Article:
Central African Republic goes to polls despite violence

·2-min read

The Central African Republic went to the polls Sunday for presidential and legislative elections that follow a week of turbulence including accusations of an attempted coup and the brief seizure of the country's fourth-largest town.

The frontrunner for the presidency is incumbent Faustin Archange Touadera, who was elected in 2016. His main rival is Anicet Georges Dologuele, an economist and former prime minister.

Dologuele has the support of former president Francois Bozize, whose own bid was barred by the CAR's top court because he is under UN sanctions.

Bozize, who has been accused by the government of plotting a coup, urged people not to vote and backed a rebel coalition.

“I call on you, my countrymen, not to vote. Stay at home. Let Touadera place his ballot in the box alone,” Bozize said in an audio message published online.

Ongoing violence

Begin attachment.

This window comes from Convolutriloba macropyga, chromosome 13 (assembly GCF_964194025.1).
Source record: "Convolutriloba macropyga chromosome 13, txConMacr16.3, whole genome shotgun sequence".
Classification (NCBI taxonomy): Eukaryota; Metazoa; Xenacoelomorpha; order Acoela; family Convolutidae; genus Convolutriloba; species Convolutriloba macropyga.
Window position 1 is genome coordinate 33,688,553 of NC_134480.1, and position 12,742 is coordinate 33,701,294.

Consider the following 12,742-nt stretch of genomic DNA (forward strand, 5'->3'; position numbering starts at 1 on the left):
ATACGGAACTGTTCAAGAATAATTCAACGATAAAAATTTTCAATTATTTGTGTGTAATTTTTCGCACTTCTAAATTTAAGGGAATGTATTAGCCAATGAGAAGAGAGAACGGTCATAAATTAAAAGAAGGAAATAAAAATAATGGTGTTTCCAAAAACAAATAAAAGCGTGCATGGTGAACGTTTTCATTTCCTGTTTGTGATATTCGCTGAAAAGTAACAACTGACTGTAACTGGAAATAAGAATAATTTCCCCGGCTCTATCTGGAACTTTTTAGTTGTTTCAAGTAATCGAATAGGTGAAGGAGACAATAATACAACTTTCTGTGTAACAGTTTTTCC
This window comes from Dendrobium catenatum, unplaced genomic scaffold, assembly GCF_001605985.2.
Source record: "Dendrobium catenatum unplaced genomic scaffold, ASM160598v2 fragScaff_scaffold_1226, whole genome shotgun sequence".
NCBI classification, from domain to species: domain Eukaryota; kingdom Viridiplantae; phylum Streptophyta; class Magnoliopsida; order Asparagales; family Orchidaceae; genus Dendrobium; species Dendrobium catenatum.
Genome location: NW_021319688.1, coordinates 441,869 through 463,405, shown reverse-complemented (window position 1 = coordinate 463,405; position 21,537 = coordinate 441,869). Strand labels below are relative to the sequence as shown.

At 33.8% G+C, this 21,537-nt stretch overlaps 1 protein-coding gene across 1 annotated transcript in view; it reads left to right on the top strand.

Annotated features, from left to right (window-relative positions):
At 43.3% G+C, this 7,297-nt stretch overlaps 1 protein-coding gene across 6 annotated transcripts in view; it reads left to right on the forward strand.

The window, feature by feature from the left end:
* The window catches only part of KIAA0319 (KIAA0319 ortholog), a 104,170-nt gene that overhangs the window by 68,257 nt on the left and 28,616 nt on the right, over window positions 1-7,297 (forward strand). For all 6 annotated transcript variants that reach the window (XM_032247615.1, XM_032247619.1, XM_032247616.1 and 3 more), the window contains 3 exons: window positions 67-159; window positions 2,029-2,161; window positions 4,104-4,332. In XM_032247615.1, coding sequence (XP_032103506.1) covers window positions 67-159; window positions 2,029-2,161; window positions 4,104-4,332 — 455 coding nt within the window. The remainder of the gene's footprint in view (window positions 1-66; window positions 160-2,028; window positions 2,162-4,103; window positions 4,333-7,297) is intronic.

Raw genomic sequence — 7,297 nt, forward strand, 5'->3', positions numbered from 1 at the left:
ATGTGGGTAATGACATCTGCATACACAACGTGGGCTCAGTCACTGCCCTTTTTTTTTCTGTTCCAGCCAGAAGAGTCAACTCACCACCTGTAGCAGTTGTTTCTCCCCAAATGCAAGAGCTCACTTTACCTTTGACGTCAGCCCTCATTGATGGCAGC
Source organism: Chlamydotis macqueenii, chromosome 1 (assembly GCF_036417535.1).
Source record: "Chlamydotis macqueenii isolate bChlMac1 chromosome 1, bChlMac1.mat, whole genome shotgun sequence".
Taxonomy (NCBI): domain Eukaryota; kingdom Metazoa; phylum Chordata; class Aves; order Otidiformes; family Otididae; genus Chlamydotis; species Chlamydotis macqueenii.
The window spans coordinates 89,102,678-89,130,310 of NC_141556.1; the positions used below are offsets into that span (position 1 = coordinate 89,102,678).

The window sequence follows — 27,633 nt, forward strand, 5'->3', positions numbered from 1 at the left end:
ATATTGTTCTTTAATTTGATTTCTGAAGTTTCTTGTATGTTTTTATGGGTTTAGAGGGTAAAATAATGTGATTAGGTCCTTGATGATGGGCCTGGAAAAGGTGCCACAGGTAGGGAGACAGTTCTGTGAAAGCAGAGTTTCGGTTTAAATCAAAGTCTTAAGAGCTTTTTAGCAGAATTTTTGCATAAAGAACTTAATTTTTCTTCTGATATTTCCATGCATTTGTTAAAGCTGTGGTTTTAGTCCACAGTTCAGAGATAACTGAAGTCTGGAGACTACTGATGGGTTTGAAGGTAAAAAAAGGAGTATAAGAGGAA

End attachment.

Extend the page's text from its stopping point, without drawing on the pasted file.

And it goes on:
According to the AFP news agency, UN peacekeepers and local and Rwandan soldiers were patrolling the streets throughout the capital Bangui, with armoured vehicles posted outside voting places.

Away from the capital, sporadic fighting was witnessed for nine days, with scattered incidents reported by mid-morning on Sunday.

In the north-west, more than 500 kilometres from the capital, rebels seized election materials in Koui and election officials received death threats in Ngaoundaye, according to a senior UN official. In some areas, rebels threatened anyone who went to vote.

Meanwhile, thousands of people had not received their voter cards due to insecurity, according to local and UN officials who all requested anonymity.

The mineral-rich but poverty-stricken country has been chronically unstable since independence 60 years ago.

Thousands of people have died since a civil war erupted in 2013 and more than a quarter of the population of 4.9 million have fled their homes. Of these, 675,000 are refugees in neighbouring countries and cannot vote.

Even though bloodshed has receded in intensity over the last two years, violence remains chronic. Militia groups hold sway over two-thirds of the territory, spurring fears about intimidation that could also affect turnout.

A runoff vote will be held on February 14 if there is no overall majority in the first round.

(with AFP)